What emerged in the discussion were examples, such as Ron Robertson-Swann’s minimalist sculpture Vault (1978), commissioned by the Melbourne City Council and more commonly known as the “yellow peril”, and Bert Flugelman’s Pyramid Towers, which was dubbed the “stainless steel shish-kebab”. It got the ire of then Lord Mayor Frank Sartor so that he relocated it from Martin Place to Spring Street, behind Australia Square where Alexander Caldor’s modernist heavy metal work defined another chapter of Sydney’s Public Art nurtured by architect Harry Seidler.
Flugelman’s Pyramid tower which was relocated due to public opinion.
‘I think now the city knows what it is. Post 2000 Olympic games we are very sure of who we are and we don’t need anybody else’s imprimatur. We need to be sensitive to our own ground swell and allow our own artists to come up with things that reflect us for who we are,’ said Fortescue.
Fortescue used the artist Will Col
An example of Will Coles “guerilla style” public art in Brooklyn, Sydney’s north. Courtesy artist
‘We have wonderful artists of our own here, and we need to give them more opportunities,’ she championed.
Albert put his hand up for Armanious’ milk crate, saying that while the commissioning may have been driven by an art consultancy panel, recently attending the Sydney Mardi Gras and standing on a milk crate along with everyone else he recognized the importance of that throw away object became really apparent to a broader public and when used as a stage linked to that event-driven culture that is ubiquitous to Sydney.
Permanence / im-permanence
The crate touched on an idea of permanence and temporaneity of public art. ‘Just as the city has changed so have its need for cultural engagement,’ said Fortescue, suggesting that public art doesn’t need to be permanent.
‘It can be public art just to be enjoyed for a couple of days or a few months and as a city we should be encouraging that.’
Milliss championed the idea of the semi-permanent or annual project, using London’s Trafalgar Square Fourth Plinth as a stellar example.
Unveiling of German artist Katharina Fritsch’s blue French cockerel in 2013. Source photodiary blog.
‘I would prefer to see large scale temporary work built anew every year…perhaps the milk crate could be the first instance and we could replace it next year and replace it with different folly,’ joked Milliss.
On a more serious note, Milliss noted: ‘There is a form of public art that cuts across all this (tension) that involves real active public participation and that is street art. It remains officially frowned on and, even if it is only acceptable to part of the public (well that is also true of official public art), the road to acceptance of street art is making certain sites legal.’
Milliss suggested that if we were to take that cue: ‘that no matter how good it is, it should only be documented rather than preserved because the important thing is the site and its availability, rather than any single instance of activity. That way the work could be far more adventurous but acceptable to more people because it would be gone in a year – they don’t have to vandalise it to get rid of it!’
Snelling noted that Queensland College of Art has recently launched a new elective in conjunction with QLD Rail, which is about doing graffiti and street art.
So the models are shifting and public art is continually being redefined. What might some of those future models be? Street art, virtual overlays, temporary sites – these were some of things raised by the Art Month panel.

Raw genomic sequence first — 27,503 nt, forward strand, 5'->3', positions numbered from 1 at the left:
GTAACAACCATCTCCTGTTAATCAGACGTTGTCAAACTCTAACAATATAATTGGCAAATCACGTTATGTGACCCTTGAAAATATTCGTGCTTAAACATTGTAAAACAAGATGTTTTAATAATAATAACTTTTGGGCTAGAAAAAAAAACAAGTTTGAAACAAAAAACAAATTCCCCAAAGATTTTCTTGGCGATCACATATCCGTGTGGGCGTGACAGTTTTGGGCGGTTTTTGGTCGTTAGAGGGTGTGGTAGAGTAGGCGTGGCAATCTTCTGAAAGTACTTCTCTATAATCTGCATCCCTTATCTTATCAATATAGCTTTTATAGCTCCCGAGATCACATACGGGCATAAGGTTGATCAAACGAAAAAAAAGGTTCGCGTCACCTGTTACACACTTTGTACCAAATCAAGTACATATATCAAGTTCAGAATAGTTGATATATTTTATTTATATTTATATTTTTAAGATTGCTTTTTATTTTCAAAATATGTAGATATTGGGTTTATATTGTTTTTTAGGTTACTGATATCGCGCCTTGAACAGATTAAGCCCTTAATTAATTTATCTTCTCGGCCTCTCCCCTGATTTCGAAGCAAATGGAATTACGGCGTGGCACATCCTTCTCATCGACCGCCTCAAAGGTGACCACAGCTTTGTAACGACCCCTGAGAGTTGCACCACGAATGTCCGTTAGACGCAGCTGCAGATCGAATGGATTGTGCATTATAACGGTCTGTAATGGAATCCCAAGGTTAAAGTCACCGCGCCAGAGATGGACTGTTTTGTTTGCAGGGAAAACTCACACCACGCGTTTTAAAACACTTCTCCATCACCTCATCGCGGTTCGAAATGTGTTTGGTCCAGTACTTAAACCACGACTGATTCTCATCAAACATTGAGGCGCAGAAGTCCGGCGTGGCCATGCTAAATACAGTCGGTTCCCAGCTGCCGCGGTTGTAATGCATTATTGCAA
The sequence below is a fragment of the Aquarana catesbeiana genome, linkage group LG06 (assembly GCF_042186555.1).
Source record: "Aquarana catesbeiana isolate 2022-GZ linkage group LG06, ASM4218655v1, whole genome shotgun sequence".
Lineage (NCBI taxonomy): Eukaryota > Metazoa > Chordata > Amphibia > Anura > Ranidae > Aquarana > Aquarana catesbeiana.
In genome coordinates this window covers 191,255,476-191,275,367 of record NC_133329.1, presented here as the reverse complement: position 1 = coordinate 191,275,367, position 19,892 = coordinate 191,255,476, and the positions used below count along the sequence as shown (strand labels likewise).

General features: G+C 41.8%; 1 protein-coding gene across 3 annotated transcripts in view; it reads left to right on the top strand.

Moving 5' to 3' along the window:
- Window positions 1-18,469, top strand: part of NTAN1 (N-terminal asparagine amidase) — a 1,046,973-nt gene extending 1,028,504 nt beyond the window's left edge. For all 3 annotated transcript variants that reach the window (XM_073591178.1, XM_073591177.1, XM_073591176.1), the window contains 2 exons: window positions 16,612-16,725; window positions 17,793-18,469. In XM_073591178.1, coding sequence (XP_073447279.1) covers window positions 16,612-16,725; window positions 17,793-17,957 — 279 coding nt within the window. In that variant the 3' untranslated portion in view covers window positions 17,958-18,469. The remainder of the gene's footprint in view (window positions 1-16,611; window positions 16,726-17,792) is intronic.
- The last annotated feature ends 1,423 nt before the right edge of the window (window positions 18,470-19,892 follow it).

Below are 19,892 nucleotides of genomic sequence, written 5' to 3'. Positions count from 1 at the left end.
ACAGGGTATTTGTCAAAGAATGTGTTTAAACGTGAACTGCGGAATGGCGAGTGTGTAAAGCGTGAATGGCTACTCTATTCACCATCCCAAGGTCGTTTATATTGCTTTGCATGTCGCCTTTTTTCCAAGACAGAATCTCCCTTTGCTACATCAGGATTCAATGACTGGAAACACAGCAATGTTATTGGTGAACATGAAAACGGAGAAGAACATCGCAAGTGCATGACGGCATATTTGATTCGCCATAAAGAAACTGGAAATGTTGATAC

‘Public art can be anything – it can be an app. That is not even a radical thing to say today, said Milliss. ‘In tis most minimal version QR codes take you into a (web)site and give information on what is surrounding you. It could be history to just a complete fiction, and it can accumulate over time as people participate in it.’
Albert said that his monument will be the first of City of Sydney public artworks to extend that viewer experience.
Milliss raised the point that Sydney is covered with rock engravings, some under buildings in the CBD among other locations. It is these history that you can bring alive through technology as a public artwork.
‘I don’t want to suggest that they should be appropriated into some European category of public art – absolutely not – but I raise them to make the point that they are many significant things that exist almost invisible in public spaces, and if we wish to talk about creating a new public art, maybe we need think about how we can follow their lead.
‘That will be the transition from these material objects, dotted around the landscape, to another intangible set of overlays that exit in the city,’ Milliss imagined his future definition.
Milliss said he doesn’t have a solution for ‘the usual futile panaceas that are rolled out: the stuff should be better, there should be more public consultation.’ The core of the issue is the city continues to grow and change. The current model Milliss believes is doomed soon to be obliterated by climate change and outdated by new technology.
The panel concurred in conclusion that public art that will come out of that of having a clearer understanding of the city. It will be a more open source, social public art – that would have the city as both its content and its form; that would play with its history and its processes; it would be virtual and participatory, and I hope, added Milliss, visiciously critical of the mess we have made, but almost invisible in way of reinterpreting the physical spaces of the city through an overlay of data and online services rather than physical objects or events.
This article was first published on ArtsHub 26 March 2015.
es as example, soon to leave Sydney due to rising living costs. ‘His form of public art is organic, random, genuine, flowering of his own sense of humour. He manufactures concrete objects and carves enigmatic words in them and super glues them around the city – remote controls, washing machines, balaclavas, gloves,’ explained the seasoned journalist.